For some reason a lot of people don’t question or don’t look at the rates they are
paying for common financial services such as mortgages, savings, credit cards,
car loans, etc. Maybe they think they are not important, they are insignificant,
just haven’t gotten around to it or maybe they just don’t care. If any of these
fit you, keep reading, it may change your mind!
Basically you want your money working as hard for you as you did to get it. So…
- Are you earning as much as you can on your savings
- Are you paying as little as possible when you borrow?
Periodically (at least monthly) it is advisable to keep an eye on the rates you earn on your savings and those you pay when you borrow. Just a small change on a savings rate and especially a loan rate can save you big money over time.
You have a $200,000, 30-year mortgage that you got at 6.5 percent. As a result over the life of the loan you’ll pay a $255,000 in interest. If you could lower that to 5 percent your interest would be $186,500. That’s a savings of $68,500! That just might be worth a little of your time, even if you are Donald Trump. That could put one or two of your kids through college, help you start your own business, help build an emergency fund or help you to retire with more available money.
Here are the latest rates according to Informa Research Services.
Mortgage rates were down slightly last week, with 30-year fixed rates averaging 4.98 percent vs. the prior week’s 5.01. Expectations for this year are for rates to be volatile but rise gradually as the economy continues to recover. All the more reason to keep an eye on them so you don’t miss a valuable opportunity.
The annual percentage rates (APRs) mentioned are based on borrowers with good credit for a $200,000 purchase loan for an owner-occupied, single-family residence, with a 20-percent down payment.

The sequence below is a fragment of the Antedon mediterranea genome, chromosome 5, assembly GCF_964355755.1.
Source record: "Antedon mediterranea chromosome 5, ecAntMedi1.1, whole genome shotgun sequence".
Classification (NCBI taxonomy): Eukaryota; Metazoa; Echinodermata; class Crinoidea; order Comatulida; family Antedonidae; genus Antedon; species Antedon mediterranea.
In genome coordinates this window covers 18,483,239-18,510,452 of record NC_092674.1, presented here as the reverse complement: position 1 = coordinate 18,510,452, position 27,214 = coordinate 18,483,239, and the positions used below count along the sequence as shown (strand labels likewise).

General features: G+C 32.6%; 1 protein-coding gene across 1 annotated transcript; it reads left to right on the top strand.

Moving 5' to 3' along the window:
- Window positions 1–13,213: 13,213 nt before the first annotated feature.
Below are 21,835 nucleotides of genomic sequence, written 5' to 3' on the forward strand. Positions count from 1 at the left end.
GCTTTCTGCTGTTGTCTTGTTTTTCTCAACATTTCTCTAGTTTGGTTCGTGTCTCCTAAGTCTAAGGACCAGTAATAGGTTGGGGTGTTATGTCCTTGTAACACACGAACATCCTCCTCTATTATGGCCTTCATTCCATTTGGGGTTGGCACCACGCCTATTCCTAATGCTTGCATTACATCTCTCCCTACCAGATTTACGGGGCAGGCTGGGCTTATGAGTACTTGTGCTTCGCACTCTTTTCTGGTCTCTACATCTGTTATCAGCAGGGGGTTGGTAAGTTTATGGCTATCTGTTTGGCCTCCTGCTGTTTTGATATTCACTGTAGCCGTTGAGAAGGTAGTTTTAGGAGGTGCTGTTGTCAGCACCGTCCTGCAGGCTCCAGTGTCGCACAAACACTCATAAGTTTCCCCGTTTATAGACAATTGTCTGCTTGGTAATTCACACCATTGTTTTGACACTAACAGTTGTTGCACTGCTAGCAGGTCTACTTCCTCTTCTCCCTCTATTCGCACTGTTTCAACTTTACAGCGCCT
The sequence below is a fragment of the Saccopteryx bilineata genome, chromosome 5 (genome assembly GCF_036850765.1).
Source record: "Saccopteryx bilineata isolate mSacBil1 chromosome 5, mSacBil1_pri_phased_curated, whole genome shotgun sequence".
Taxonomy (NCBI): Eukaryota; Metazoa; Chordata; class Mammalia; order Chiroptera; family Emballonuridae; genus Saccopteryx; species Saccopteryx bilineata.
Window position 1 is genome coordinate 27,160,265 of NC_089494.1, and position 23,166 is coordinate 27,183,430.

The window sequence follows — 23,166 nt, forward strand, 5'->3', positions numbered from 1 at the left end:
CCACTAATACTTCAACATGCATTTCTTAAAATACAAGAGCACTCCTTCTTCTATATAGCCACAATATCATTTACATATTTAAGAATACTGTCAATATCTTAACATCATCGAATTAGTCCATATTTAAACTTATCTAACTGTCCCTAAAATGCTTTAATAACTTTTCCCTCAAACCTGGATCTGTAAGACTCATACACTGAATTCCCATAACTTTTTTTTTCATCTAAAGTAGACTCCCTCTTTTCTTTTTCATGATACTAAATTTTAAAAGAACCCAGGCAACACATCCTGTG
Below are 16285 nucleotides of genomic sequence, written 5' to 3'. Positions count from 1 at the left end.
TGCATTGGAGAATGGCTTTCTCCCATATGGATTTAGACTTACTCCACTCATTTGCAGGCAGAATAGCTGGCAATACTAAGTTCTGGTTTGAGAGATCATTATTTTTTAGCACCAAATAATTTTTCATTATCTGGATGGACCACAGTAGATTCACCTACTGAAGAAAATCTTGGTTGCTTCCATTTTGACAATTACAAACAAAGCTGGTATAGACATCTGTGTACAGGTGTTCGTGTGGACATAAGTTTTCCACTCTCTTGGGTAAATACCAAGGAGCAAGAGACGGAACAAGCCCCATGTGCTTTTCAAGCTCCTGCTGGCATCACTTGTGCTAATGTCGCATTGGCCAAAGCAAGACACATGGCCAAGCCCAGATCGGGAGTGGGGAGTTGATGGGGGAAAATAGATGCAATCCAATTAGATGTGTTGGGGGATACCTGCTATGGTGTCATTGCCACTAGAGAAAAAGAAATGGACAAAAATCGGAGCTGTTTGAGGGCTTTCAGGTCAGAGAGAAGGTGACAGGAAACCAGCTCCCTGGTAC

- 15-year fixed: The average APR last week was 4.24 percent, and the high was
- 30-year fixed: The average APR last week was 4.98 percent, and the high was
Home equity loans
- Home equity line of credit: The average APR last week was 5.01 percent, unchanged from the week before. The high was 9.25 percent.
- Home equity loans: The average APR last week was 6.88 percent, and the high was 9.25 percent.
- 4-year new car loans: The average rate last week was 4.87 percent – slightly lower than the week before. The high was 10.5 percent.
- Platinum card: The average rate last week was 10.01 percent, and the high
rate was 24.9 percent: both unchanged from the week before.
- Reward card:
The average rate last week was 11.90 percent, and the high rate was 24.90
- Introductory rate card: The average rate last week was 1.71 percent, and the high rate was 7.90 percent: unchanged.
With the Feds holding down the prime interest rate your most beneficial areas to watch are various loans and credit card rates. Savings are so low at the moment that doubling the rate is still almost nothing. But here they are just in case you need to know.
Certificates of deposit (CDs)
With the Feds continuing to hold interest rates low, rates on CDs can be very low. The rates change depending on maturities.
- 3 month: The average rate last week was .26 percent, up .06 percent from the prior week. The low was unchanged at .01 percent.
- 6 month: The average rate last week was .40 percent, and the low was .01 percent: both unchanged.
- 12 month: The average rate last week was unchanged at .61 percent, and the low was .01 percent: both unchanged.
- 24 month: The average rate last week was unchanged at .94 percent, slightly lower than the week before, and the low was unchanged at .01 percent.
- 36 month: The average rate last week was unchanged at 1.26 percent, a tick higher than the previous week, while the low was unchanged at .01 percent.
Money market accounts
The average money market account last week was paying .29 percent, while the low was .01 percent: both unchanged.
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